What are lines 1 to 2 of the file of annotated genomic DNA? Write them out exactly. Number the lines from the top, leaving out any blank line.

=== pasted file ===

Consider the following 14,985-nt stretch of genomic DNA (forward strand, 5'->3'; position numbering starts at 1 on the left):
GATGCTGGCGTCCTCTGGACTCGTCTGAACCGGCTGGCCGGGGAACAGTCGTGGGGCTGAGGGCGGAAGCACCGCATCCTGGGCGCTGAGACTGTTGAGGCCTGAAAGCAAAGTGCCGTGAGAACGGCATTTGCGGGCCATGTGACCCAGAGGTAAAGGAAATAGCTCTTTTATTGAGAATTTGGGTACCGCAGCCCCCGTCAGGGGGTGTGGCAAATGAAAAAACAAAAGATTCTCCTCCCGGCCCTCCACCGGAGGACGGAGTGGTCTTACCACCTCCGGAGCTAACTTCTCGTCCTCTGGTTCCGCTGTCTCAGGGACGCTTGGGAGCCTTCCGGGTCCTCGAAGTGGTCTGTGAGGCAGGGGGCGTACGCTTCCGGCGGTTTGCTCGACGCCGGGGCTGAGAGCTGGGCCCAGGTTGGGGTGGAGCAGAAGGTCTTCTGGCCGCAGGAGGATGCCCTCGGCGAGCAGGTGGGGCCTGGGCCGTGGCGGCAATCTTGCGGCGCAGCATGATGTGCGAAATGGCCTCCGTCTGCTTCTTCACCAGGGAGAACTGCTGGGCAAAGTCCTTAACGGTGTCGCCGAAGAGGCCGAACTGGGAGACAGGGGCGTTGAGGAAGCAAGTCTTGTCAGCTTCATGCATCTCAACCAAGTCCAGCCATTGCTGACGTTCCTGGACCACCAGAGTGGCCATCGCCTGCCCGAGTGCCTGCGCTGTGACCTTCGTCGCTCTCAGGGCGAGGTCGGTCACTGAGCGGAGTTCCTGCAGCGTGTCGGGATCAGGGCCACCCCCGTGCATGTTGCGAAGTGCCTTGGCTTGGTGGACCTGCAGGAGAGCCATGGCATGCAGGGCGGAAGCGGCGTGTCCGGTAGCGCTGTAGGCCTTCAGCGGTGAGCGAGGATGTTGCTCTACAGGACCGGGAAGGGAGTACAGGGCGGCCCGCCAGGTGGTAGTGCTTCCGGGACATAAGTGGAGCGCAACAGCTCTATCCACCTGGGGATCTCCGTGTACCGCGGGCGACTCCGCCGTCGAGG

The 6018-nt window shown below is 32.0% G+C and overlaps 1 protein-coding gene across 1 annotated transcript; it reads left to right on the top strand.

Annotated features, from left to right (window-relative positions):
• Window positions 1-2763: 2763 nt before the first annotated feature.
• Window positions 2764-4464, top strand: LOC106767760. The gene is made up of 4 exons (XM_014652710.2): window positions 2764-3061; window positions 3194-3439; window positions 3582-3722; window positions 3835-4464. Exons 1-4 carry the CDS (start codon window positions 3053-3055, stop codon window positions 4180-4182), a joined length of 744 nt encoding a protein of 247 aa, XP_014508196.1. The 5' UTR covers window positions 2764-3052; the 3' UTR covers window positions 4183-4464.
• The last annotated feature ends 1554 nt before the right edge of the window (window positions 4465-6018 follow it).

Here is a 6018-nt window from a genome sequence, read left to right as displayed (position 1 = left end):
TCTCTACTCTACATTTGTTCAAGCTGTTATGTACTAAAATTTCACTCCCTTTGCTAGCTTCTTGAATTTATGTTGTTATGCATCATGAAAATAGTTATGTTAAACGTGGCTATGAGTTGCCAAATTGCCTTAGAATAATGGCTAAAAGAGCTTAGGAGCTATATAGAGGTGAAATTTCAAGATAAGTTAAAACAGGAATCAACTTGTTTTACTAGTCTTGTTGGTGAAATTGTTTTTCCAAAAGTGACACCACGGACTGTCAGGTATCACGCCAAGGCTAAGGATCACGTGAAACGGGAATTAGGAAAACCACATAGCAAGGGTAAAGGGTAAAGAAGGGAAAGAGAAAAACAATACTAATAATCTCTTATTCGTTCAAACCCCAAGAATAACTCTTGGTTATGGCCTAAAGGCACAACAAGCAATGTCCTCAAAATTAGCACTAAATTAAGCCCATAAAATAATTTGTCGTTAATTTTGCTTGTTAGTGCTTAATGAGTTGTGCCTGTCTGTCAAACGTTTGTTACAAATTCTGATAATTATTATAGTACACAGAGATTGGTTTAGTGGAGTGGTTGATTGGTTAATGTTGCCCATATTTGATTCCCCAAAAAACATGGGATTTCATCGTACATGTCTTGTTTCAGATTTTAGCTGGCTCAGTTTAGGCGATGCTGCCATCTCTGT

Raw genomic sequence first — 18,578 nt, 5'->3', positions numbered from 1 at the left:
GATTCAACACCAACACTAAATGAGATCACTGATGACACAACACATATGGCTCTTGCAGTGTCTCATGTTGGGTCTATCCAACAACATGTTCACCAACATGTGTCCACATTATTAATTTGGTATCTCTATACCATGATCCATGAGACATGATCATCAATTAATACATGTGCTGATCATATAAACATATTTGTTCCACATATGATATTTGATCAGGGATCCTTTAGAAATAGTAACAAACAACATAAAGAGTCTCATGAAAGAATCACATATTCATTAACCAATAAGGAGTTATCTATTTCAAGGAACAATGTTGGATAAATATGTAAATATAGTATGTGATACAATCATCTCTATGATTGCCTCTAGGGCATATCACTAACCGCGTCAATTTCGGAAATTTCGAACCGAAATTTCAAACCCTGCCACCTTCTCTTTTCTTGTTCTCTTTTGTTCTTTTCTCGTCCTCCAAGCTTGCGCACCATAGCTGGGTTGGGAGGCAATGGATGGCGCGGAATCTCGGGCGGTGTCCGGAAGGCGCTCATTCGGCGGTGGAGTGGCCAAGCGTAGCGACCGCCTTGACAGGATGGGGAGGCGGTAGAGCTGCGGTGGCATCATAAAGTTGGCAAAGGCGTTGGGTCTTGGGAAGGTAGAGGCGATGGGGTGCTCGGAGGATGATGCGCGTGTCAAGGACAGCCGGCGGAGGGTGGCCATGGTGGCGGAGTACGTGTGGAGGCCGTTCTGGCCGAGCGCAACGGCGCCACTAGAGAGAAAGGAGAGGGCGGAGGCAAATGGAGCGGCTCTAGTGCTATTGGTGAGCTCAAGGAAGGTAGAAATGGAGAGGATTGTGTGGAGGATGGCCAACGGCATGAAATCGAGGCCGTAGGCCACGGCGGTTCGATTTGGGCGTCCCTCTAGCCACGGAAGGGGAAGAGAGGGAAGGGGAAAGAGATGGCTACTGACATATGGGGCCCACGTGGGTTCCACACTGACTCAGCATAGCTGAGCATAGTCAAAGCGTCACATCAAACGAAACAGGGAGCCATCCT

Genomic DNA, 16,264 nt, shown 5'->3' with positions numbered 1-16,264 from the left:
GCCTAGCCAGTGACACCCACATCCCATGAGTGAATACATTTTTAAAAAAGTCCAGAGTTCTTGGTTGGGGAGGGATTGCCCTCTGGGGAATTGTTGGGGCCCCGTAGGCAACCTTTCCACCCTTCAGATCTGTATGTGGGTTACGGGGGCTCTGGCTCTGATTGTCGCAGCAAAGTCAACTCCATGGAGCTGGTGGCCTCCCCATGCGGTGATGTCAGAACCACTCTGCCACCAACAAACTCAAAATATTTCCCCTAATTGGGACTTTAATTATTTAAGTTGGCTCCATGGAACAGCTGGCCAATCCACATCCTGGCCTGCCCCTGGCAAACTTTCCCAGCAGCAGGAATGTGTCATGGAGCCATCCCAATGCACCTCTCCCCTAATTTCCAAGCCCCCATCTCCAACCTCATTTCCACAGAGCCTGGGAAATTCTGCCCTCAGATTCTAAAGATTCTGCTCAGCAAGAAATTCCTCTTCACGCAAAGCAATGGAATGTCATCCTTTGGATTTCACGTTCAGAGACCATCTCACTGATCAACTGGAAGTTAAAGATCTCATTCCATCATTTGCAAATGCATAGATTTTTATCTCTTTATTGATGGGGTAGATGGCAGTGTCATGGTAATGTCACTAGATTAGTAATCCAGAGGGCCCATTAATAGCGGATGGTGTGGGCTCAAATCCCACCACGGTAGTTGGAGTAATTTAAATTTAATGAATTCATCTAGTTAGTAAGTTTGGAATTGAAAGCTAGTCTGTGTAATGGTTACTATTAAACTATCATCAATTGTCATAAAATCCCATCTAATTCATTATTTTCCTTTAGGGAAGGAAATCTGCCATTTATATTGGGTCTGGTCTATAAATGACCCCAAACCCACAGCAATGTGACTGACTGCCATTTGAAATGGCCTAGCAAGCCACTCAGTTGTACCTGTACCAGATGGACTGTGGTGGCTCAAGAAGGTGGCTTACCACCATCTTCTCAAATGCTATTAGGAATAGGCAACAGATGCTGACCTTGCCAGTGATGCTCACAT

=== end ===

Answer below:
Consider the following 14,985-nt stretch of genomic DNA (forward strand, 5'->3'; position numbering starts at 1 on the left):
GATGCTGGCGTCCTCTGGACTCGTCTGAACCGGCTGGCCGGGGAACAGTCGTGGGGCTGAGGGCGGAAGCACCGCATCCTGGGCGCTGAGACTGTTGAGGCCTGAAAGCAAAGTGCCGTGAGAACGGCATTTGCGGGCCATGTGACCCAGAGGTAAAGGAAATAGCTCTTTTATTGAGAATTTGGGTACCGCAGCCCCCGTCAGGGGGTGTGGCAAATGAAAAAACAAAAGATTCTCCTCCCGGCCCTCCACCGGAGGACGGAGTGGTCTTACCACCTCCGGAGCTAACTTCTCGTCCTCTGGTTCCGCTGTCTCAGGGACGCTTGGGAGCCTTCCGGGTCCTCGAAGTGGTCTGTGAGGCAGGGGGCGTACGCTTCCGGCGGTTTGCTCGACGCCGGGGCTGAGAGCTGGGCCCAGGTTGGGGTGGAGCAGAAGGTCTTCTGGCCGCAGGAGGATGCCCTCGGCGAGCAGGTGGGGCCTGGGCCGTGGCGGCAATCTTGCGGCGCAGCATGATGTGCGAAATGGCCTCCGTCTGCTTCTTCACCAGGGAGAACTGCTGGGCAAAGTCCTTAACGGTGTCGCCGAAGAGGCCGAACTGGGAGACAGGGGCGTTGAGGAAGCAAGTCTTGTCAGCTTCATGCATCTCAACCAAGTCCAGCCATTGCTGACGTTCCTGGACCACCAGAGTGGCCATCGCCTGCCCGAGTGCCTGCGCTGTGACCTTCGTCGCTCTCAGGGCGAGGTCGGTCACTGAGCGGAGTTCCTGCAGCGTGTCGGGATCAGGGCCACCCCCGTGCATGTTGCGAAGTGCCTTGGCTTGGTGGACCTGCAGGAGAGCCATGGCATGCAGGGCGGAAGCGGCGTGTCCGGTAGCGCTGTAGGCCTTCAGCGGTGAGCGAGGATGTTGCTCTACAGGACCGGGAAGGGAGTACAGGGCGGCCCGCCAGGTGGTAGTGCTTCCGGGACATAAGTGGAGCGCAACAGCTCTATCCACCTGGGGATCTCCGTGTACCGCGGGCGACTCCGCCGTCGAGG